A Newbie!!! and searching for answers related to RLS

Whether new to RLS or new to the site, we welcome you and invite you to share your history and experiences with RLS/WED, introduce yourself, and ask questions. Successful treatment starts with a solid understanding of this disease.
joyce_l
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Joined: Sat Jul 18, 2009 1:59 pm

Post by joyce_l »

wow, i see. thank you!

but how come this is such a rare condition. in spore no one know. :(

Neco
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Post by Neco »

It is rare in part because in the past people have been reluctant to ask about it with their doctor, and also because many doctors are uneducated about it, and some will tell people it is "in your head" or there is no treatment, etc.

Things are slowly changing because of the RLS foundation and other advocates who are starting to bring awareness to the problem though. There are no exact numbers, but many people believe that as much as 10% of the general population has RLS of some kind, to some degree..

The cases like ours where it is severe and every day, or 24 hours every day seem to be a smaller percentage also, so our sub-group of RLS sufferers has an extra hard time on top of everything else.

The best thing you can do is to take the Mayo Algorithm with you whenever you see a doctor to discuss RLS, and ask them to please do their own research and become familiar about it, so they can help other patients in the future. As it stands now we have many different treatments, and while no one treatment is guaranteed 100% (except for strong opiates) there are still many ways that it can be addressed.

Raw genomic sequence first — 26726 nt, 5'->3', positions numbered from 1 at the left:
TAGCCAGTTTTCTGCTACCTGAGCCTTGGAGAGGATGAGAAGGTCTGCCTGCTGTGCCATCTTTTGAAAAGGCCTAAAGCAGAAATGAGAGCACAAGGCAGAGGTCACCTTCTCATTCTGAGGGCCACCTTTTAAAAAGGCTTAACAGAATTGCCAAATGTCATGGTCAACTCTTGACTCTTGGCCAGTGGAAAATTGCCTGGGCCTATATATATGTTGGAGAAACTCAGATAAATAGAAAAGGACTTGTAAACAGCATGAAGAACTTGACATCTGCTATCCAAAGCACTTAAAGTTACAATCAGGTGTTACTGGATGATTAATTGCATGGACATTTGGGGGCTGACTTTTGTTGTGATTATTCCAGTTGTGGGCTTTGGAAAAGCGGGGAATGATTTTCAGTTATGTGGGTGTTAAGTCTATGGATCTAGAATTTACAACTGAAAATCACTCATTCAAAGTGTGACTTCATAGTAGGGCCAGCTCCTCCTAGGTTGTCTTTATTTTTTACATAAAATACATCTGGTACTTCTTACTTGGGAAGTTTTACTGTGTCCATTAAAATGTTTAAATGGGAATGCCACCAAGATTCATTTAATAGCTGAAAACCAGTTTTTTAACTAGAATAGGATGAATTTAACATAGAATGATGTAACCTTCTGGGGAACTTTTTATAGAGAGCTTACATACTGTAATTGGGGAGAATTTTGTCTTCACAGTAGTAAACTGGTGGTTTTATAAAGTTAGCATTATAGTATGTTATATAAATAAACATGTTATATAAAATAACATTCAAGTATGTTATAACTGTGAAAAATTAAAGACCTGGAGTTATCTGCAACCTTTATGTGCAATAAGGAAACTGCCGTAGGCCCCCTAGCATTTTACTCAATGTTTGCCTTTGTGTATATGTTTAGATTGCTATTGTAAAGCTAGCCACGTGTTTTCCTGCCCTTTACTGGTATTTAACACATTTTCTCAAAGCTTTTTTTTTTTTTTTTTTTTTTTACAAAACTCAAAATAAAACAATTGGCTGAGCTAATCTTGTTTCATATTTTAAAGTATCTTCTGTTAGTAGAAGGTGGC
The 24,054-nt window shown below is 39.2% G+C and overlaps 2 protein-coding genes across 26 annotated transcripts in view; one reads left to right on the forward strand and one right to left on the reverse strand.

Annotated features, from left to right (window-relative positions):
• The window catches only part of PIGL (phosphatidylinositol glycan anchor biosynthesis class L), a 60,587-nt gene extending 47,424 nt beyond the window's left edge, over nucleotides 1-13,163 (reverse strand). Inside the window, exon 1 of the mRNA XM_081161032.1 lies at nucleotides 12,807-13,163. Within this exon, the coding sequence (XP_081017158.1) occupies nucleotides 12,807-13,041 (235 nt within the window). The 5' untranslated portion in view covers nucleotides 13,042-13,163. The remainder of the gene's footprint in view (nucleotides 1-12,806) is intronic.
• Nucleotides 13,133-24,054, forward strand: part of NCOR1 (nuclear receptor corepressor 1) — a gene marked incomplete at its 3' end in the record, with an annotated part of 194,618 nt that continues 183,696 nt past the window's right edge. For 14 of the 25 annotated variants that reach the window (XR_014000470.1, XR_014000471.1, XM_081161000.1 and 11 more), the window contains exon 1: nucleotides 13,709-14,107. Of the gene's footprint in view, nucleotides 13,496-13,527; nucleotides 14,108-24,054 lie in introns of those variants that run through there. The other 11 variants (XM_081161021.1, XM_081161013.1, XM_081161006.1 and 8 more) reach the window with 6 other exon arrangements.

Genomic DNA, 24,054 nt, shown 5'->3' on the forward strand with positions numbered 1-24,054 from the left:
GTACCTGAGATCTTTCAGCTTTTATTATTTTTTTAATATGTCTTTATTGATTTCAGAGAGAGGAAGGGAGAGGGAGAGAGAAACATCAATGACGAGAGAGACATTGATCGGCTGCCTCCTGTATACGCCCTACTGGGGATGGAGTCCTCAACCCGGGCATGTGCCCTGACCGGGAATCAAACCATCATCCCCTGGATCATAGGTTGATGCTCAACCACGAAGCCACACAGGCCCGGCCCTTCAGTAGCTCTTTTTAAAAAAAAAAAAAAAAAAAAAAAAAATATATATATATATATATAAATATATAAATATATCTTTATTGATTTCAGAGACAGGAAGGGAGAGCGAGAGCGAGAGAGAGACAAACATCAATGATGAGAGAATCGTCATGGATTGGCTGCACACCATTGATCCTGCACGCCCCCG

I don't know if it is available over the counter where you are, or if it is a controlled substance, but I have read that in many Asian countries that Ultram (tramadol) is pretty easy to get. In the US it isn't a controlled substance, except in 1 state, so you only need a prescription to get it , and sometimes it can be really helpful for RLS versus trying to get more stronger and tightly controlled painkillers from doctors. Every medication has its risks of course, but if you not taking any anti-depressants and do not have a history of seizures or high risk of them, and it is easy to get some OTC or prescribed, then Tramadol might help you get the rest you need at night.

Again all the really good, possible treatments are in the Mayo Algorithm (link in my signature) so it is a good idea to print out a copy and read it all, and then take that copy with you to any doctor you try to get help from. The Mayo Clinic is a very well respected organization inside the USA (people come TO the USA from other countries to get Treatment from Mayo) and I would hope doctors around the world also know it is a good place.

ViewsAskew
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Post by ViewsAskew »

Because there appears to be a genetic component, it's much more common in people with European genes, particularly Northern European. The rate in Asian populations is much lower. In Japan, one study found it was less than 1 percent. Contrast that with some European countries with almost 15 percent.

Not sure of your genetic heritage, but being in Singapore means that few people do have it, all things considered. And, as Zach said, culturally these people may not have ever complained about it.
Ann - Take what you need, leave the rest

Managing Your RLS

Opinions presented by Discussion Board Moderators are personal in nature and do not, in any way, represent the opinion of the RLS Foundation, and are not medical advice.